Essay On Second Wave Feminism

Words: 1303
Pages: 6

The second wave of feminism in America began in the 1960s, and manifested itself into a global phenomenon. That movement looked different depending on which part of the world you were in, and America’s take on second wave feminism was no different.1 As more women began to enter the workforce in the 1960s, the foundation for a new movement in feminism began to establish itself.2 By 1963, second wave feminists had their “bible” of sorts in The Feminine Mystique by Betty Friedan, and they had their policy-pushing coalition by 1966 with the National Organization for Women.3 The stars began to align, and the time was just right for a feminist uprising.
In 2002, historian Becky Thompson looked to challenge the typical timeline of second wave feminism in her paper Multiracial Feminism: Recasting the Chronology of Second Wave Feminism. Her main critique was on how the typical timeline of second wave feminism focuses too much on “hegemonic feminism,” which is feminism which is “white led, marginalizes the activism and world views of women of color, focuses mainly on the United States, and treats sexism as the ultimate oppression.”4 As a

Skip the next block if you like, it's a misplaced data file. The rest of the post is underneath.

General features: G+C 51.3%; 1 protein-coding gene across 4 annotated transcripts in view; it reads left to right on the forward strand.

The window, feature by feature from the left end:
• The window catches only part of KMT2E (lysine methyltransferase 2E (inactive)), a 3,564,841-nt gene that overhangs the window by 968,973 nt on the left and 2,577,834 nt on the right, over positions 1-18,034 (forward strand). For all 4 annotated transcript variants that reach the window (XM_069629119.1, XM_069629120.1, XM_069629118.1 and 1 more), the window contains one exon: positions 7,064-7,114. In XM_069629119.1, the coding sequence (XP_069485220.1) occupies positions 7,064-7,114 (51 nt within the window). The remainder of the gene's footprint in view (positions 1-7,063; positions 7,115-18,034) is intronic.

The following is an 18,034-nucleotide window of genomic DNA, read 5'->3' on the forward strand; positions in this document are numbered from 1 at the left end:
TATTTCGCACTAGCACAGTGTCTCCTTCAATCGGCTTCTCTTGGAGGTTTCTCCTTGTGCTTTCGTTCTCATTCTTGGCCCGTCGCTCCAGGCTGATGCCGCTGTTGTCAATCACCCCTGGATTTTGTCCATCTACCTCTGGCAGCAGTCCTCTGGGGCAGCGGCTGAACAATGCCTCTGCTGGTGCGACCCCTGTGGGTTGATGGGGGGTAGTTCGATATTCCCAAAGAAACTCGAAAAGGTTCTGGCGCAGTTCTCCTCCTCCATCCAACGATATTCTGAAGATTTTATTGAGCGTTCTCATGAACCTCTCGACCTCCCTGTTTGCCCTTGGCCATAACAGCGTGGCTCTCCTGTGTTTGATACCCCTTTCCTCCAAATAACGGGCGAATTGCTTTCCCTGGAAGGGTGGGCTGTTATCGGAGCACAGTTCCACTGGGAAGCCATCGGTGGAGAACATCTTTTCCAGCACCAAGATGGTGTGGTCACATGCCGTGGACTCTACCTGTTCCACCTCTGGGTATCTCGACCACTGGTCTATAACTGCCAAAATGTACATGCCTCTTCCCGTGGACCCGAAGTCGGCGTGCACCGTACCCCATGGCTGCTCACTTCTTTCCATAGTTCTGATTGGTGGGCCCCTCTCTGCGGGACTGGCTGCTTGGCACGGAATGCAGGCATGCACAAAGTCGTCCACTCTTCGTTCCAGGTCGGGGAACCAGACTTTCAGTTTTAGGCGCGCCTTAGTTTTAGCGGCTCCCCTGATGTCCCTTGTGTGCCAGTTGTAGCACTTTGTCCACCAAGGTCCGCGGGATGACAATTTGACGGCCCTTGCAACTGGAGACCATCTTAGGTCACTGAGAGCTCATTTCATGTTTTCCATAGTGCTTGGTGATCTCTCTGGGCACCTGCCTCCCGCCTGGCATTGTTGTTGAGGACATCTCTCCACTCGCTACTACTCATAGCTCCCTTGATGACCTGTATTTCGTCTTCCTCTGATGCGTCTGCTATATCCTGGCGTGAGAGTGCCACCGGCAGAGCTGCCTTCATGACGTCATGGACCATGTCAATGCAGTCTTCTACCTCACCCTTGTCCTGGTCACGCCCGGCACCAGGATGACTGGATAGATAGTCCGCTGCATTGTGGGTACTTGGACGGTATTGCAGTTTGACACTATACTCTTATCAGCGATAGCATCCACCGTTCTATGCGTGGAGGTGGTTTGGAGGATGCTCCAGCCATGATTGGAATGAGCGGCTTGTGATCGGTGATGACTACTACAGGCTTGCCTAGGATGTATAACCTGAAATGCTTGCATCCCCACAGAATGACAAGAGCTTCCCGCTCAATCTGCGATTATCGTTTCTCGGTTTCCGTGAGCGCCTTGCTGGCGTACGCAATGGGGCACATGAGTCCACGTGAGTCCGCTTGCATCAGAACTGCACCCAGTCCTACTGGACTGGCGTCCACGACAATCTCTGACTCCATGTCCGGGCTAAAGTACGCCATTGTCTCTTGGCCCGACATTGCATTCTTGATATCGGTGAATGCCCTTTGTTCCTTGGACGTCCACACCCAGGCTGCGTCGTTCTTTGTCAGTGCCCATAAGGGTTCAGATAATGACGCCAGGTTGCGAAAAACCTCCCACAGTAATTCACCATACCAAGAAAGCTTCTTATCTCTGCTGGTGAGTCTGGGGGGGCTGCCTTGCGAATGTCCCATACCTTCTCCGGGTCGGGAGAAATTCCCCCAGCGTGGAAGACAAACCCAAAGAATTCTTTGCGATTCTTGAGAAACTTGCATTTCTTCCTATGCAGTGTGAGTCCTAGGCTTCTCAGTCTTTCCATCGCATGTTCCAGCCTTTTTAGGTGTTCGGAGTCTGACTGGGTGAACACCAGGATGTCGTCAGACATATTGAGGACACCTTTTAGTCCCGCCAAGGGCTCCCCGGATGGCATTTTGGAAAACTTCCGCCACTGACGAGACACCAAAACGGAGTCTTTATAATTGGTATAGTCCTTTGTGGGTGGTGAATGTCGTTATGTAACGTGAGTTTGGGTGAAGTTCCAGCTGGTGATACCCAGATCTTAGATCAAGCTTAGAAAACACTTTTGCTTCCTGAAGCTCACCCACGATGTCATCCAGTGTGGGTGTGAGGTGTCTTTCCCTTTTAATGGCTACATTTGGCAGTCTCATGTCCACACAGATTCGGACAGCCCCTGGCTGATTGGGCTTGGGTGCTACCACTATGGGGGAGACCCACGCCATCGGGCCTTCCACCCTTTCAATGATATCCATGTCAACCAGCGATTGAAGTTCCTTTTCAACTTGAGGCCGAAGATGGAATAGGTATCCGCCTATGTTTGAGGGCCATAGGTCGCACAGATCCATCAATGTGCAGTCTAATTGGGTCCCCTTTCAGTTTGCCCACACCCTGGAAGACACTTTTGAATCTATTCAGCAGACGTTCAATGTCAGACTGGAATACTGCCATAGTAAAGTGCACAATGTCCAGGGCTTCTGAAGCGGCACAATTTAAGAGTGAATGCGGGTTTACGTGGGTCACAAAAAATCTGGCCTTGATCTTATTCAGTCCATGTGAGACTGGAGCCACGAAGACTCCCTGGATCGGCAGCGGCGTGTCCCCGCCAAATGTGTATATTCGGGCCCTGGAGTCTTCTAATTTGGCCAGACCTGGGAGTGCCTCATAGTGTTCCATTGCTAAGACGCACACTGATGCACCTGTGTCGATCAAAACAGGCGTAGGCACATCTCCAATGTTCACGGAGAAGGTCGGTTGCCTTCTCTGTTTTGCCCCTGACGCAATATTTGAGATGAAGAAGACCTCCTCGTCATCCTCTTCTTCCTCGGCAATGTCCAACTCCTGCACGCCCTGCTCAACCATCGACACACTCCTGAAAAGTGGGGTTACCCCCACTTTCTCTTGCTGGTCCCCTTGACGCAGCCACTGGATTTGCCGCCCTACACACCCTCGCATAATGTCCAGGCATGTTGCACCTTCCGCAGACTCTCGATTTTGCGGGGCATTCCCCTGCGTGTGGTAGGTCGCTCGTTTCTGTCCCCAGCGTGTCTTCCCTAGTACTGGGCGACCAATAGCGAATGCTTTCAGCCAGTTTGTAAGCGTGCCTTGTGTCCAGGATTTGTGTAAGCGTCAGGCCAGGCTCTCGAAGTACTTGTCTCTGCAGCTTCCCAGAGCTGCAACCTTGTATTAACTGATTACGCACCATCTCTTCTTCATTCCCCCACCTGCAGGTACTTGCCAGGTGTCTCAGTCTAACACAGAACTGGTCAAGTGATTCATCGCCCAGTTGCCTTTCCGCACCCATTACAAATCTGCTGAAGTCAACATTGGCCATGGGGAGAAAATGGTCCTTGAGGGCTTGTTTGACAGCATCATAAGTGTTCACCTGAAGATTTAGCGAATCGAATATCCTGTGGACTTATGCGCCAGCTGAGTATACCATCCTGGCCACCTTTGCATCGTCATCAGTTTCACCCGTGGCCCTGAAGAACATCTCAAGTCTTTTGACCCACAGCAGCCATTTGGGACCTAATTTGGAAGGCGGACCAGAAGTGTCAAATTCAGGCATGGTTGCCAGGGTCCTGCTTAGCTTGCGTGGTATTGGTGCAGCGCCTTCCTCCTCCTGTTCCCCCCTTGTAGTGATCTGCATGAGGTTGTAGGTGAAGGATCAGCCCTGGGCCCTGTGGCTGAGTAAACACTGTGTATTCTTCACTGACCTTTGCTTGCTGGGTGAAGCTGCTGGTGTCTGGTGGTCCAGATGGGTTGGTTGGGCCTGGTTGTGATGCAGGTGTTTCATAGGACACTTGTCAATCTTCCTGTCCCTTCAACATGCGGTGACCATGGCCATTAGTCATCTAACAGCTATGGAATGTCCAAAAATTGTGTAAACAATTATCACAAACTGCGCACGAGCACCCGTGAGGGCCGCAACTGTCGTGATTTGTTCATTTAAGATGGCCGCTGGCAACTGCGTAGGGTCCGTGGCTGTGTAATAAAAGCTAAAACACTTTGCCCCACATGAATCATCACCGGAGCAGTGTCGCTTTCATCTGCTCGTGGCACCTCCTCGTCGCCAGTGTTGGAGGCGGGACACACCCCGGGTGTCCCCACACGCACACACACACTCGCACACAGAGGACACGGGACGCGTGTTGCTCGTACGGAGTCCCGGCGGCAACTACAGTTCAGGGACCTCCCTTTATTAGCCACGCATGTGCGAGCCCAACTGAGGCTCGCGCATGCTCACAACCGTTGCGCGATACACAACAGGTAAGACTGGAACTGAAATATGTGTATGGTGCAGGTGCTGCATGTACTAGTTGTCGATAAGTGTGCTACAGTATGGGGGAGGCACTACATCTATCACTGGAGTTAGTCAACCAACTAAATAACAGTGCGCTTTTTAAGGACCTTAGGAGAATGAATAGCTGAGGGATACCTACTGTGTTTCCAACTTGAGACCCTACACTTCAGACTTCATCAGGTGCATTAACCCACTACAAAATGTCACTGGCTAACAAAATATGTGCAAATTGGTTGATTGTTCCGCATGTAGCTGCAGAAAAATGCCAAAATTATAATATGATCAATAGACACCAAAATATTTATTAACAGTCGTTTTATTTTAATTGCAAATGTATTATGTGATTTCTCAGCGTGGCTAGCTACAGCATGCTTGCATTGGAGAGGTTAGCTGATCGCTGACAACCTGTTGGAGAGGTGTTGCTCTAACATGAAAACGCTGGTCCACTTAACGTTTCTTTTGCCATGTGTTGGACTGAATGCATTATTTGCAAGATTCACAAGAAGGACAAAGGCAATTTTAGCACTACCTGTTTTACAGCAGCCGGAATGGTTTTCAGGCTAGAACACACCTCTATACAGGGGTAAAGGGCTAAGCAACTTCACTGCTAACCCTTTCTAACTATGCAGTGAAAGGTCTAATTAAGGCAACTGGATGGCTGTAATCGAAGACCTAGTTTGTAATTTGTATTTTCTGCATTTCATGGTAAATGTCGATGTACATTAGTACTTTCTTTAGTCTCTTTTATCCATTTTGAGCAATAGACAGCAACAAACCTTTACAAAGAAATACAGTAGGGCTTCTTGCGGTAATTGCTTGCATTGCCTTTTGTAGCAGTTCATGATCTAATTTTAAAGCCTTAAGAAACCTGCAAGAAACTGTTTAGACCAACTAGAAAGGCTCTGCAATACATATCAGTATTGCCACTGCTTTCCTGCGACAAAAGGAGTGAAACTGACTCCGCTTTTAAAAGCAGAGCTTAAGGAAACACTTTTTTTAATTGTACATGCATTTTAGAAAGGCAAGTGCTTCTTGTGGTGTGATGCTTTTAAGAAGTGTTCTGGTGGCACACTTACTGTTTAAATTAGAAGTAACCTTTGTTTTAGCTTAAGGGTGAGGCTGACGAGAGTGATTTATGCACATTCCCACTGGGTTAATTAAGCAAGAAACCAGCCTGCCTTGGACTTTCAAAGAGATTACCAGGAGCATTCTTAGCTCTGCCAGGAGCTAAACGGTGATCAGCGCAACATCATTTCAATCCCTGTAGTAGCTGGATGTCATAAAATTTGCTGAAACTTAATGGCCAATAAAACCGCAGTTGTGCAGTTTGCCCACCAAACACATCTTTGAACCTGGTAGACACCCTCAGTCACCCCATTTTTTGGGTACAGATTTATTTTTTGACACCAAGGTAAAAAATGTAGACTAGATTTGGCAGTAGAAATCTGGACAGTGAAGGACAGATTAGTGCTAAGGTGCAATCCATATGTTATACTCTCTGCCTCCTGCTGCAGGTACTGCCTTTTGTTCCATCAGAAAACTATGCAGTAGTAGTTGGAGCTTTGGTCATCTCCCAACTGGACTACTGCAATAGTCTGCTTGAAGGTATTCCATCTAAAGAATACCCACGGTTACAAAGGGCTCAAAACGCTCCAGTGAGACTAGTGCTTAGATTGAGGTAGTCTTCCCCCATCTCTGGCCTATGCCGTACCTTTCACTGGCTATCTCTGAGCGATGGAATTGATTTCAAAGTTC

…show more content…
In most cases, hegemonic feminism implies that black feminist organizing was an afterthought, and only came after the prominence of white feminism.6 If anything, black feminism came before the mainstream white feminism, because it’s so intertwined with the civil rights movements of the era.7 Assata Shakur, leader of the Black Liberation Movement, noted that “the revolutionary struggle of Black people had to be against racism, classism, imperialism and sexism for real freedom…”.8 When historians analyze second wave feminism through the lens of white women, it discounts all of the struggles that women of color went through and the efforts they made to right the wrongs done to